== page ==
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Six new Fellowships funded by Celgene as part of a commitment to translational medicine at Oxford

ix new Oxford-Celgene Fellowships will support postdoctoral researchers and clinicians across six departments within the Medical Sciences Division, providing an opportunity for them to gain exposure to the field of commercial drug discovery and development. The new Fellowships represent an additional investment of £3M into the University.

The Oxford-Celgene Fellowship Programme was established in 2015 with the aim of stimulating new scientific discovery and translation and to facilitate skills and people transfer between researchers in academia and industry. Oxford’s relationship with Celgene continues to grow year on year, with the new 2019 Fellowships taking the total of Oxford-Celgene Fellows to 22.

As with all Oxford-Celgene Fellows, the new Fellows will carry out world-leading research during their three-year postdoctoral research project and have a unique level of support available to them through the collaborations. Fellows also benefit from the direction and mentorship of Celgene project leads and have opportunities to carry out research and use facilities at Celgene labs in the US and Spain, in addition to accessing unique training opportunities.

The six new Fellowships for 2019 are:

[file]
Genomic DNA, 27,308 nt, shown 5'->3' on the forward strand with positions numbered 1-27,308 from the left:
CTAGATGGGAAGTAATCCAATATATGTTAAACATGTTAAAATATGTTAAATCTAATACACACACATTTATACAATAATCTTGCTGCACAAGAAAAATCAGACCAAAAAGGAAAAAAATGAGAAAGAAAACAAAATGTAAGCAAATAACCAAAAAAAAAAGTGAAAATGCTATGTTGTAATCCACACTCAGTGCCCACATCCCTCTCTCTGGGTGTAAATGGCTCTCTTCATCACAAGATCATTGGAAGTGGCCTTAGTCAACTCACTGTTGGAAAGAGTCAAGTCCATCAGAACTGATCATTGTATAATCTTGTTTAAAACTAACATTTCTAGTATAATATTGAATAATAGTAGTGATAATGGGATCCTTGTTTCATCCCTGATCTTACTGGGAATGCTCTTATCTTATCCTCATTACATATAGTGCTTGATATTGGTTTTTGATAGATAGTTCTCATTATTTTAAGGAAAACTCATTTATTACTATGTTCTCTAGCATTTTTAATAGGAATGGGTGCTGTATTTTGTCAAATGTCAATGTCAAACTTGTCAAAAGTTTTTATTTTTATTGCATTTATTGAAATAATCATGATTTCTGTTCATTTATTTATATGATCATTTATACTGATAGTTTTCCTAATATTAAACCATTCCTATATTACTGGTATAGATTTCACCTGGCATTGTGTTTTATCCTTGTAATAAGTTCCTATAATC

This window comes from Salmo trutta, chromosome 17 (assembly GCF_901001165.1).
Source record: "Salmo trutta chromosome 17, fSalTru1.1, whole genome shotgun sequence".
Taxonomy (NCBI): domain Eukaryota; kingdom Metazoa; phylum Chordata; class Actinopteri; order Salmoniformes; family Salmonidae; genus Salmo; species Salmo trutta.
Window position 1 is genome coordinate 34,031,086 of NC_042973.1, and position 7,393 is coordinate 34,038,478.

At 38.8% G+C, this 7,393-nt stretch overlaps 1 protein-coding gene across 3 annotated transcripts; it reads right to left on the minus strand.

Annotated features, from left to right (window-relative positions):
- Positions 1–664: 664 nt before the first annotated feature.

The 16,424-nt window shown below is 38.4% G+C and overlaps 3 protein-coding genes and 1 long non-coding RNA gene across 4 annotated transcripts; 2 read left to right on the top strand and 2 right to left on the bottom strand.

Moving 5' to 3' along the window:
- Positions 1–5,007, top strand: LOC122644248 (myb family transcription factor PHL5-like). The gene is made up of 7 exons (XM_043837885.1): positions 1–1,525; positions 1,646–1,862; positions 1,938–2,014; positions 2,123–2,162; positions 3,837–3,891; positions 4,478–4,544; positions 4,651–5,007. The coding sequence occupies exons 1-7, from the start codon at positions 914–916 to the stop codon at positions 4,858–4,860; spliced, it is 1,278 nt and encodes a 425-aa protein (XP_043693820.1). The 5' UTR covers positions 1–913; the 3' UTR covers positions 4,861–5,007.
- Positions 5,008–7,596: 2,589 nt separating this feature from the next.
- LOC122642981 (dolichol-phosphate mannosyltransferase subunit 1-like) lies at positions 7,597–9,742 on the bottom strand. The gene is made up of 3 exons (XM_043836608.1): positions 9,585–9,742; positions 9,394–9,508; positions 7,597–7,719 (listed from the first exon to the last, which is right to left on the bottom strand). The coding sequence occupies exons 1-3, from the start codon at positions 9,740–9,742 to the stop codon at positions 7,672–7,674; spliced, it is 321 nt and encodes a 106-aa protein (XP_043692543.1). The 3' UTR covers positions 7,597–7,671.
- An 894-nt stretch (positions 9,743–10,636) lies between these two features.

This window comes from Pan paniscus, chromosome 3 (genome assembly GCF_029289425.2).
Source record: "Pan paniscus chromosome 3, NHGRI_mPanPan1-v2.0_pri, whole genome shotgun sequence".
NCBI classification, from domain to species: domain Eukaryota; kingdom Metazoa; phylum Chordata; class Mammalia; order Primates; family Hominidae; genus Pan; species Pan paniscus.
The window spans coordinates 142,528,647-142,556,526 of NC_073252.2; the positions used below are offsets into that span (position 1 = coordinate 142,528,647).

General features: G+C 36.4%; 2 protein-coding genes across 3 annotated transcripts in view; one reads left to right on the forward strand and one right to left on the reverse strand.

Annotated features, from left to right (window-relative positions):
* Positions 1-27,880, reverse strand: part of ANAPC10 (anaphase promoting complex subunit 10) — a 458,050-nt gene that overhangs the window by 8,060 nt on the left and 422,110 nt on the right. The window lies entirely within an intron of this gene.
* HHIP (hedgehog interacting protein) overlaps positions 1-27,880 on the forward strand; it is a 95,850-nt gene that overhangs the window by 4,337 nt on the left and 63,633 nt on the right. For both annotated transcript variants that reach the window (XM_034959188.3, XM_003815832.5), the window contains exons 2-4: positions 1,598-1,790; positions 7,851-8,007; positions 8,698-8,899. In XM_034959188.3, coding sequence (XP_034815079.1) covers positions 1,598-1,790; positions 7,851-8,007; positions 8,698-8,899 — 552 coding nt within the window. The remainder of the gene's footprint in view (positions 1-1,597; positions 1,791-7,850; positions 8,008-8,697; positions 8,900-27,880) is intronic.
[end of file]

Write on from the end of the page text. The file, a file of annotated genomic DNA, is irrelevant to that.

Fellow Department & PI Project
Shivan Sivakumar Department of Oncology, PI – Mark Middleton

The Kennedy Institute of Rheumatology, NDORMS, PI – Mike Dustin

Single-cell characterisation of tumour-infiltrating immune cells in pancreatic cancer to uncover therapeutic vulnerabilities
Nan Yang The Kennedy Institute of Rheumatology, NDORMS

PI’s – Jagdeep Nanchahal, Thomas Layton & David Adams (Birmingham)

Identification of novel therapeutic targets and disease biomarkers in human liver fibrosis by dissecting cellular heterogeneity
Ruxandra Dafinca Nuffield Department of Clinical Neurosciences

PI – Kevin Talbot

Targeting intracellular trafficking and nucleocytoplasmic transport in mouse and human motor neurons carrying ALS mutations in TDP-43
Kate Lines Radcliffe Department of Medicine

PI – Rajesh Thakker

Targeting Epigenetic Mechanisms for the Treatment of Pancreatic Neuroendocrine Tumours
TBC Nuffield Department of Medicine

PI’s – Holm Uhlig, Paul Klenerman & Arian Laurence

Therapeutic potential of IL-18 targeting therapies in IBD – from computational biology and functional understanding towards a clinical trial
Supat Thongjuea MRC WIMM Centre for Computational Biology and MRC Molecular Haematology Unit, MRC Weatherall Institute of Molecular Medicine, Radcliffe Department of Medicine

PI’s – Paresh Vyas, Adam Mead & Claus Nerlov

Single-Cell Computational Biology for Translational Medicine
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